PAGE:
Unwary readers attempting to read Moral Disorder as a novel – an easy mistake given the lack of direction on the cover – do so at their own peril. Diligent readers who look at the flap copy will learn that the book is “a series of interrelated stories that trace the course of a life,” though there is much less of a continuous narrative here than even that suggests, since the voice and narrative approach change from story to story.
Moral Disorder is Atwood for readers who don’t like Atwood. Gone are the self-conscious literary conceits, the soul-numbing dystopias, the artifice. These are personal and domestic dramas played out in the onion-skinned layers of everyday life. A couple called Nell and Tig appear at various junctures in their lives. “The Bad News” introduces them in old age, paralyzed by the violence of the world outside their door. “Monopoly” sees them in their thirties as they attempt to forge alternative living arrangements with Tig’s ex amid the detritus of his first marriage.
Overall, the language is succinct and unencumbered, with only Atwood’s poetic and often mordantly witty use of simile pulling us out of the text from time to time. Sexual jealousy in the early seventies “was like using the wrong fork”; Tig’s first marriage “had a certain oversized and phosphorescent splendour about it, like a whale decaying on a beach.”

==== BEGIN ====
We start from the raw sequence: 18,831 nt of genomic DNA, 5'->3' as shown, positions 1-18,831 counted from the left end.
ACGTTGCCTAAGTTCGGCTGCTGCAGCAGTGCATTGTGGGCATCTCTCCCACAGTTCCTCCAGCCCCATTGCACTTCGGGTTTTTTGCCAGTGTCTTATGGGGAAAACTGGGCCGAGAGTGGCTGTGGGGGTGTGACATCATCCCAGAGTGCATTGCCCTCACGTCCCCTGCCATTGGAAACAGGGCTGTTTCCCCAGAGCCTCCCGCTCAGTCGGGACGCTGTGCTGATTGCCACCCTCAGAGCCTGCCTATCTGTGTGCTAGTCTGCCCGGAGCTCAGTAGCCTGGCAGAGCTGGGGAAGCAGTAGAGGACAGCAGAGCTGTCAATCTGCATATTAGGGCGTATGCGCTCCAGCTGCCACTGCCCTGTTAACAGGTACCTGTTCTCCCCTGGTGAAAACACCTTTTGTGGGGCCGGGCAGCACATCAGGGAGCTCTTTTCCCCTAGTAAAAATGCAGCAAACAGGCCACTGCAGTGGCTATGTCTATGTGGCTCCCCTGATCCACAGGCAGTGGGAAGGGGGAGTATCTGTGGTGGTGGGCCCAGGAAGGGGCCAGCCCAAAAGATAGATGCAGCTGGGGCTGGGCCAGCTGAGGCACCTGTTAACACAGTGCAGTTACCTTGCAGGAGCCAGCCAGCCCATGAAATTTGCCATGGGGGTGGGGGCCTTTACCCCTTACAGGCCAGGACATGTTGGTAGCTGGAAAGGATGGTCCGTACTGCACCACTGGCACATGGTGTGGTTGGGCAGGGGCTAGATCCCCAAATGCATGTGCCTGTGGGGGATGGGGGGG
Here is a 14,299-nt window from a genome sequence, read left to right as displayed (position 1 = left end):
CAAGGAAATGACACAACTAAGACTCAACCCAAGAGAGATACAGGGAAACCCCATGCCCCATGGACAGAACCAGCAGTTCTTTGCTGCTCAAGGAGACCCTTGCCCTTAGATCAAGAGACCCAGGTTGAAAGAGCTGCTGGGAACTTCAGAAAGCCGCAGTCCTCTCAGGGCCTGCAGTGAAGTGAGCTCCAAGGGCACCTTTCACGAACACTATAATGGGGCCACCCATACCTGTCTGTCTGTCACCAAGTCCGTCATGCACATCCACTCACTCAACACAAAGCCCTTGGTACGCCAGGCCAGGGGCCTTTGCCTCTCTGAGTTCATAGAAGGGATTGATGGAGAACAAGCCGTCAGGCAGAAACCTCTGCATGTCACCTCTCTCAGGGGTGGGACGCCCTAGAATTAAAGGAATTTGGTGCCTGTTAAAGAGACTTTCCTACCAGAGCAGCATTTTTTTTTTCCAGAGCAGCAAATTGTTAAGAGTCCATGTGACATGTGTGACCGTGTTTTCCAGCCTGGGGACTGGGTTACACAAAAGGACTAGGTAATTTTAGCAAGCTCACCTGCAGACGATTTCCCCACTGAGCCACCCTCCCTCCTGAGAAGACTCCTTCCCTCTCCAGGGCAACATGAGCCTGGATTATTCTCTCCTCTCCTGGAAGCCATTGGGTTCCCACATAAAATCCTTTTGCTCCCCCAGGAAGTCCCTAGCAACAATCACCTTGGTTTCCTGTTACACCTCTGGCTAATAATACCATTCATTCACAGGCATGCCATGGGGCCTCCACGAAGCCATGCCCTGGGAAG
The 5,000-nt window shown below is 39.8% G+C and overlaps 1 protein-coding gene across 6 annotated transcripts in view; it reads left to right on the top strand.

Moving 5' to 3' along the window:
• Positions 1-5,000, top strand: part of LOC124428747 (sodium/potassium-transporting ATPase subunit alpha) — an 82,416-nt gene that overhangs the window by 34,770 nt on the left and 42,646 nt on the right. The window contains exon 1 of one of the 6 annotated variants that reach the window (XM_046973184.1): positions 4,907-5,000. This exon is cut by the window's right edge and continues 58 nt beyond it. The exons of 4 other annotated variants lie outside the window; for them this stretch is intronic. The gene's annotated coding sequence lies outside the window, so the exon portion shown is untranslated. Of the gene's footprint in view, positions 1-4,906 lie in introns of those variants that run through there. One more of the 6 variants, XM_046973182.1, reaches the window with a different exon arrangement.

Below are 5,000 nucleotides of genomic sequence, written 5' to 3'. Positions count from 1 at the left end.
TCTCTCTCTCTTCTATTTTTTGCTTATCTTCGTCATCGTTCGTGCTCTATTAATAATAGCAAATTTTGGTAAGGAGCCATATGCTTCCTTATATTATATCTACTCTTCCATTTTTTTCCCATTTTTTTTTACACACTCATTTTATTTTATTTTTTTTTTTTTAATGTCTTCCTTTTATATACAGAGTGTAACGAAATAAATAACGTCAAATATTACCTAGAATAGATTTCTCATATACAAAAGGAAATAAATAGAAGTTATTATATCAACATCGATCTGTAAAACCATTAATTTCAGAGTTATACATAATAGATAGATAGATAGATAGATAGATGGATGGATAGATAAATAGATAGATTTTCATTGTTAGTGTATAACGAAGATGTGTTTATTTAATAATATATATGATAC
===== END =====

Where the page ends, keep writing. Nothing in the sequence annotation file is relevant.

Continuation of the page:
But it is the final two stories – ruminations on the decrepitude of Nell’s parents – that are the book’s master strokes. Here the withering of the body is denied only by the mind’s intense desire for the coherence of stories. “We all need our plots,” says a character in one of the tales. Atwood succeeds wonderfully here in demonstrating both the specificity and universality of that need.